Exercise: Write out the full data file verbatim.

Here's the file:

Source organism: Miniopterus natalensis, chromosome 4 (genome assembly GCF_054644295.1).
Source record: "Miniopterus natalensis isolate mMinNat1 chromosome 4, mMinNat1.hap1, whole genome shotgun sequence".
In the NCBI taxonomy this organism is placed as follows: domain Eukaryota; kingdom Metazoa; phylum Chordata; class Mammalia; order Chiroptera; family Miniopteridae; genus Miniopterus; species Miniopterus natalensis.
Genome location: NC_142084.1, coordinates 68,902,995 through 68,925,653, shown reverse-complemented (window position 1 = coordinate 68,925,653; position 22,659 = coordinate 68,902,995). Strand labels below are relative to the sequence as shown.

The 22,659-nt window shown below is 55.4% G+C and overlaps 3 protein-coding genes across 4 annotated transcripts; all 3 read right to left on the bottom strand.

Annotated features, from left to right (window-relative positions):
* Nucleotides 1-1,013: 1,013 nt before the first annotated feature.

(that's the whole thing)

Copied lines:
Source organism: Miniopterus natalensis, chromosome 4 (genome assembly GCF_054644295.1).
Source record: "Miniopterus natalensis isolate mMinNat1 chromosome 4, mMinNat1.hap1, whole genome shotgun sequence".
In the NCBI taxonomy this organism is placed as follows: domain Eukaryota; kingdom Metazoa; phylum Chordata; class Mammalia; order Chiroptera; family Miniopteridae; genus Miniopterus; species Miniopterus natalensis.
Genome location: NC_142084.1, coordinates 68,902,995 through 68,925,653, shown reverse-complemented (window position 1 = coordinate 68,925,653; position 22,659 = coordinate 68,902,995). Strand labels below are relative to the sequence as shown.

The 22,659-nt window shown below is 55.4% G+C and overlaps 3 protein-coding genes across 4 annotated transcripts; all 3 read right to left on the bottom strand.

Annotated features, from left to right (window-relative positions):
* Nucleotides 1-1,013: 1,013 nt before the first annotated feature.